Relay theft is nothing new so manufacturers and industry bodies have been working to combat it for a while. This means that even of the cars that do have keyless entry and start, the newer and more advanced models have systems designed to thwart the thieves. Some models are vulnerable, however, and thieves will target these but these cars still tend to be modern designs with modern security systems that can mean they’re harder to steal by conventional means than older cars that don’t have keyless entry systems of any kind.

The general improvement in car security in recent years had seen more car thieves resort to breaking into houses to get the keys for cars because taking the vehicle without the key had become so much more difficult. The rise in relay theft did something to halt this trend but there are still various ways that the committed car thief will try to get their hands on your vehicle. Some types of car are stolen more than others it’s hard to say with certainty whether one model of car with a certain type of technology is easier to steal overall than another. What you should always do is take every sensible precaution to ensure your car doesn’t fall victim to the thieves.

How to avoid keyless theft — top tips

Keyless theft sounds almost like the perfect crime — but that doesn’t mean there aren’t steps you can take to stop it from happening to you. We spoke to some of the industry’s leading security experts to find out what you can do.

Don’t forget the basics

Owners shouldn’t forget to take standard security measures, ensuring their car is properly locked and keeping keys far away from doors and windows. This will minimise the chances a crook will be able to find and amplify the key’s signal and is general good practice, as it’ll prevent thieves from easily breaking in and swiping them. Barrs also says owners can keep their car keys in a metal tin to block signals.

Can you switch off your key?

Richard Billyeald advises owners to investigate whether it’s possible to switch their key’s signal off, as some offer this function — though it’s not always obvious, requiring a double button press or a combination of pushes on the key. Check your manual to find out if your key has this function, or ask your dealer if it the system can be disabled.

Physical barriers

You could also purchase an aftermarket security device such as a steering wheel lock, a driveway parking post, or even a wheel clamp. Even if the thieves are able to access and start your car, these should prevent them from driving away — and many criminals will consider these too much hassle.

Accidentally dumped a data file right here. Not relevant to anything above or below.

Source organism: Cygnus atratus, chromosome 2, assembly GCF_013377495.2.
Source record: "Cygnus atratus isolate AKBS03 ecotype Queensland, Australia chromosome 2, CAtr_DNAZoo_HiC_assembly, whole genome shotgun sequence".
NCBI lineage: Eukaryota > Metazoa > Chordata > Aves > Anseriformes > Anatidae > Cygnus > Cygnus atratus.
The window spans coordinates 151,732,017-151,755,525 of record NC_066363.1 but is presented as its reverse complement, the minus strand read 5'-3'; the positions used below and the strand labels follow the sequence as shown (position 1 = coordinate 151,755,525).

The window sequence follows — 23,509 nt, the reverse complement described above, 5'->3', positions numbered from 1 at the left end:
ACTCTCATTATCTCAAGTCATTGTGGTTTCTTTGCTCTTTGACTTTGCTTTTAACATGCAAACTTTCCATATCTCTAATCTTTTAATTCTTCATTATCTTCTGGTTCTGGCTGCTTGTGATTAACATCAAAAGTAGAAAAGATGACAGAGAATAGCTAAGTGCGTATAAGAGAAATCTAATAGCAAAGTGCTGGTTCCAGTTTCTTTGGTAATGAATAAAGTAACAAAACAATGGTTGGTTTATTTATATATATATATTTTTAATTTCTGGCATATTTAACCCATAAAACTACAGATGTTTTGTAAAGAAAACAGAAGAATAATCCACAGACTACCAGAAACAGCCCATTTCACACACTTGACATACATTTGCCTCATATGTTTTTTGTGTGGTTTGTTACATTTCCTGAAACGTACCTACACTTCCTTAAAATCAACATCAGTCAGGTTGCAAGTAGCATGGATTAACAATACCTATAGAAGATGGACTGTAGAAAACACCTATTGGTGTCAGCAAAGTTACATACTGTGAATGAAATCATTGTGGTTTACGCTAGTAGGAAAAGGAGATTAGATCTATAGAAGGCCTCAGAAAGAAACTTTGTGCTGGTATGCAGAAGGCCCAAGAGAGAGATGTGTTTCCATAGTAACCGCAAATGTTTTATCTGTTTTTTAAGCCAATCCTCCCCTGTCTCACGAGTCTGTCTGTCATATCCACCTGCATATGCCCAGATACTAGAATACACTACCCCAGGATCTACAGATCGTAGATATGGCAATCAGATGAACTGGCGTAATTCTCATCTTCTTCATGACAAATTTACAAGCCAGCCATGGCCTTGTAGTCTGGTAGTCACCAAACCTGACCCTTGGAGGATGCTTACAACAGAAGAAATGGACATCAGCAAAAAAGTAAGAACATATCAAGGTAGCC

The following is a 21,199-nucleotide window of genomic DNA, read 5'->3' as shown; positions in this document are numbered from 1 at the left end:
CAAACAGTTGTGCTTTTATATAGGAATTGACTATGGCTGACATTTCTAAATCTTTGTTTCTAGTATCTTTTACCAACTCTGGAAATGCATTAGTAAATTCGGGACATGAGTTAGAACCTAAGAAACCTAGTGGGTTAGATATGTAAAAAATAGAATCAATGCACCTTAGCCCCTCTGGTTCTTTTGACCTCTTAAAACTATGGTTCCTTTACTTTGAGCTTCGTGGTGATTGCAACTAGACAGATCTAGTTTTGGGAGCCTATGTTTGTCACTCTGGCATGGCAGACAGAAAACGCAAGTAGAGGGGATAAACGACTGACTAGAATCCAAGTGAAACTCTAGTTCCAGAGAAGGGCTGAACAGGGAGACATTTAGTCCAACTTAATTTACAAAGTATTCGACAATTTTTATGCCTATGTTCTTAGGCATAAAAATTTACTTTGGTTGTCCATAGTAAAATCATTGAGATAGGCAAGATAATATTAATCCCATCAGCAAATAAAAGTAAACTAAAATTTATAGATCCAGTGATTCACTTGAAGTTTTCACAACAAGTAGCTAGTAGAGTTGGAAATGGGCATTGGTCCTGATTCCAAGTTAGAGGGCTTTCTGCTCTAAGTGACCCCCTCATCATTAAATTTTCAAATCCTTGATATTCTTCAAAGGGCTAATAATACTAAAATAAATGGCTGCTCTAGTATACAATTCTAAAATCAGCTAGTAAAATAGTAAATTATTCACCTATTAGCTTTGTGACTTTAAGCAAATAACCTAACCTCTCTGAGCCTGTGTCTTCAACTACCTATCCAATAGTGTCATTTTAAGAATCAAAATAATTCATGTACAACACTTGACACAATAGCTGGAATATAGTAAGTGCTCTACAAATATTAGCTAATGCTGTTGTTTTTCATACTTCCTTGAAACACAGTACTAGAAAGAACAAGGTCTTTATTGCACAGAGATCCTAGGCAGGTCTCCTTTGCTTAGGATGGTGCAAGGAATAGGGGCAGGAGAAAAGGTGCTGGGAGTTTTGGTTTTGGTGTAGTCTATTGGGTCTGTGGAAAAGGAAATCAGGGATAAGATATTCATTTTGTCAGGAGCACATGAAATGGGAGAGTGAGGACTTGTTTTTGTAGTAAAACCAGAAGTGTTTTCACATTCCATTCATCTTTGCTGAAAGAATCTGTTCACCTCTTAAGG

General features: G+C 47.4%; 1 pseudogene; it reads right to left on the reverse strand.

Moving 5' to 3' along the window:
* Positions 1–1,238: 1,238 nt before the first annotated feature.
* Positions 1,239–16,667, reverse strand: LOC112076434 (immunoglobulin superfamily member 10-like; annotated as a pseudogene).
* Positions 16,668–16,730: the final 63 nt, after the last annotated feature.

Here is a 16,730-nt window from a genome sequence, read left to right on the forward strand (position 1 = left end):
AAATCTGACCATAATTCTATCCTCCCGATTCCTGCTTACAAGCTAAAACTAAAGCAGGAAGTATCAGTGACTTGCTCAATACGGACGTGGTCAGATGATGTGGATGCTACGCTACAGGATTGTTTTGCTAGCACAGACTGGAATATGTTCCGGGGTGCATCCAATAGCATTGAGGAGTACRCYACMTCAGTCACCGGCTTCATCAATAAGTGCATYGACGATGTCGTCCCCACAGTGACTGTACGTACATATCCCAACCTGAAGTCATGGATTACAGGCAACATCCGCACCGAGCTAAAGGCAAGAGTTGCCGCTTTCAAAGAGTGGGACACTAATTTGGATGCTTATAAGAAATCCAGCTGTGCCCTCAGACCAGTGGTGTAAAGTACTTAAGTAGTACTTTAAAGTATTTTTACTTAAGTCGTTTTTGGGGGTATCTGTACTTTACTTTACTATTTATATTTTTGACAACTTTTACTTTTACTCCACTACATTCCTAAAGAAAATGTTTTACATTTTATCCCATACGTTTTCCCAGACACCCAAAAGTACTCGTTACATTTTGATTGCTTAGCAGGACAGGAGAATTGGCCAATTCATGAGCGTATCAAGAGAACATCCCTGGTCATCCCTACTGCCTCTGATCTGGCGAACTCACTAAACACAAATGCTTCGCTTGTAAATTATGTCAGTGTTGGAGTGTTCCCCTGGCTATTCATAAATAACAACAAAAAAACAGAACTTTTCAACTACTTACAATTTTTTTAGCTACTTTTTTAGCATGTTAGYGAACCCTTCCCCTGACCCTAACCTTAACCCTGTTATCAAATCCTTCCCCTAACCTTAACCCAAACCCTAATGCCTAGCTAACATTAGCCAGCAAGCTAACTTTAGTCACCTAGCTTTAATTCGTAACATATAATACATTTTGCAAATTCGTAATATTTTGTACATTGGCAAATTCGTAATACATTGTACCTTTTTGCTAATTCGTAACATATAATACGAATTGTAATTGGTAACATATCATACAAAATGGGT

Tracking devices

Tracker told Auto Express that vehicles fitted with its tech have a 96 per cent recovery rate when stolen. The odds reduce to 50 per cent for those without. Meaning a car tracking device is a excellent way to help ensure should the worst happen, your can is recovered.

Signal-blocking pouches

Consider purchasing a Faraday pouch to keep your car key in. These pouches contain signal-blocking materials that stop your key transmitting its code, preventing crooks from being able to detect and amplify the signal.

But a Thatcham spokesman told us owners should be cautious about these bags: ‘We have tested a few of the pouches and the ones we’ve assessed have worked, but we can’t guarantee they all will. Some pouches have two pockets, for example, only one of which will block signals, while there are so many on the market it’s simply not possible for us to test them all.’

Thatcham’s Richard Billyeald said owners should, therefore, test whether a pouch they’ve purchased works by putting the key in it and ensuring the car doesn’t unlock when they stand next to it. He added, however, that ‘keyless entry is a convenience feature, so pouches and the like arguably remove the convenience such systems are designed to offer’.

Is there anything more you can do?

Other steps you can take to keep your car safe include checking if there are any software updates for the car itself and remaining vigilant for unusual activity in your area.

Carmakers themselves are working on counter-measures to combat the issue of keyless theft, with new frequency technologies, software and keys among the developments taking place. Richard Billyeald said: ‘If owners are worried about keyless theft, they can contact their dealer to see if the system can be disabled.’

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Car security: Top tips